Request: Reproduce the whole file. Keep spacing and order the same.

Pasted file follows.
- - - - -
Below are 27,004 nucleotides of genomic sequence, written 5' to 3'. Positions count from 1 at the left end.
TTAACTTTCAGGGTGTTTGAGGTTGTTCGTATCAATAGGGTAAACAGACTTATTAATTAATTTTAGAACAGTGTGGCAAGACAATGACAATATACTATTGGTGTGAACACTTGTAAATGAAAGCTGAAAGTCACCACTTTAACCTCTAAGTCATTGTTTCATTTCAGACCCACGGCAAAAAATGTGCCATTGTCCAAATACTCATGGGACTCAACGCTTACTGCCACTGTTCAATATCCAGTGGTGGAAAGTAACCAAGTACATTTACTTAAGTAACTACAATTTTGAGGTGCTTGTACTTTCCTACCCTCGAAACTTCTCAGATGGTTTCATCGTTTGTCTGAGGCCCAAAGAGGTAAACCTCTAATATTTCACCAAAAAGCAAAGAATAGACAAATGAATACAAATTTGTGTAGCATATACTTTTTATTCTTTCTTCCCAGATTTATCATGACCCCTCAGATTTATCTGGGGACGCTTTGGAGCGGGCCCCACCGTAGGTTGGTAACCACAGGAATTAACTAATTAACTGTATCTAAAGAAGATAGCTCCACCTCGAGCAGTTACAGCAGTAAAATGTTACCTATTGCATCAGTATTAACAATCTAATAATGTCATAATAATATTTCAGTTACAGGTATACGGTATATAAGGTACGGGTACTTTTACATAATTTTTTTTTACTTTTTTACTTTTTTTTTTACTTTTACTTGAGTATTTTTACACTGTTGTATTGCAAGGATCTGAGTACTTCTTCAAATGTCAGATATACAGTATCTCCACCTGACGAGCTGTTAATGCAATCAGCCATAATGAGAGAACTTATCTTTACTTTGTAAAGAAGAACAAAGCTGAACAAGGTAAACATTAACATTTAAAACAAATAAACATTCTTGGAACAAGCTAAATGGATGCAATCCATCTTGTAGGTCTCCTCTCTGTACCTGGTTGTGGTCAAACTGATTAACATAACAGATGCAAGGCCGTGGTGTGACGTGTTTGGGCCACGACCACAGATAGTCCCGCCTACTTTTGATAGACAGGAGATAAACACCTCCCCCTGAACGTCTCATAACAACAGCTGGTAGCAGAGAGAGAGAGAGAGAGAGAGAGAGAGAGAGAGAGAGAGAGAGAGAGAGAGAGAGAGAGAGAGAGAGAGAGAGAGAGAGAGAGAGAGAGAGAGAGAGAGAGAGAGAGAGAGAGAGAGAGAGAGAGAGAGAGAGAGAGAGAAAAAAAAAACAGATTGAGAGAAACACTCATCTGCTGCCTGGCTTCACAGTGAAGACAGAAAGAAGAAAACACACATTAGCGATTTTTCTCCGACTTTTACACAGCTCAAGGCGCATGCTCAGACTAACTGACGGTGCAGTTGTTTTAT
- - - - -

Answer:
Below are 27,004 nucleotides of genomic sequence, written 5' to 3'. Positions count from 1 at the left end.
TTAACTTTCAGGGTGTTTGAGGTTGTTCGTATCAATAGGGTAAACAGACTTATTAATTAATTTTAGAACAGTGTGGCAAGACAATGACAATATACTATTGGTGTGAACACTTGTAAATGAAAGCTGAAAGTCACCACTTTAACCTCTAAGTCATTGTTTCATTTCAGACCCACGGCAAAAAATGTGCCATTGTCCAAATACTCATGGGACTCAACGCTTACTGCCACTGTTCAATATCCAGTGGTGGAAAGTAACCAAGTACATTTACTTAAGTAACTACAATTTTGAGGTGCTTGTACTTTCCTACCCTCGAAACTTCTCAGATGGTTTCATCGTTTGTCTGAGGCCCAAAGAGGTAAACCTCTAATATTTCACCAAAAAGCAAAGAATAGACAAATGAATACAAATTTGTGTAGCATATACTTTTTATTCTTTCTTCCCAGATTTATCATGACCCCTCAGATTTATCTGGGGACGCTTTGGAGCGGGCCCCACCGTAGGTTGGTAACCACAGGAATTAACTAATTAACTGTATCTAAAGAAGATAGCTCCACCTCGAGCAGTTACAGCAGTAAAATGTTACCTATTGCATCAGTATTAACAATCTAATAATGTCATAATAATATTTCAGTTACAGGTATACGGTATATAAGGTACGGGTACTTTTACATAATTTTTTTTTACTTTTTTACTTTTTTTTTTACTTTTACTTGAGTATTTTTACACTGTTGTATTGCAAGGATCTGAGTACTTCTTCAAATGTCAGATATACAGTATCTCCACCTGACGAGCTGTTAATGCAATCAGCCATAATGAGAGAACTTATCTTTACTTTGTAAAGAAGAACAAAGCTGAACAAGGTAAACATTAACATTTAAAACAAATAAACATTCTTGGAACAAGCTAAATGGATGCAATCCATCTTGTAGGTCTCCTCTCTGTACCTGGTTGTGGTCAAACTGATTAACATAACAGATGCAAGGCCGTGGTGTGACGTGTTTGGGCCACGACCACAGATAGTCCCGCCTACTTTTGATAGACAGGAGATAAACACCTCCCCCTGAACGTCTCATAACAACAGCTGGTAGCAGAGAGAGAGAGAGAGAGAGAGAGAGAGAGAGAGAGAGAGAGAGAGAGAGAGAGAGAGAGAGAGAGAGAGAGAGAGAGAGAGAGAGAGAGAGAGAGAGAGAGAGAGAGAGAGAGAGAGAGAGAGAGAGAGAGAGAGAGAGAAAAAAAAAACAGATTGAGAGAAACACTCATCTGCTGCCTGGCTTCACAGTGAAGACAGAAAGAAGAAAACACACATTAGCGATTTTTCTCCGACTTTTACACAGCTCAAGGCGCATGCTCAGACTAACTGACGGTGCAGTTGTTTTAT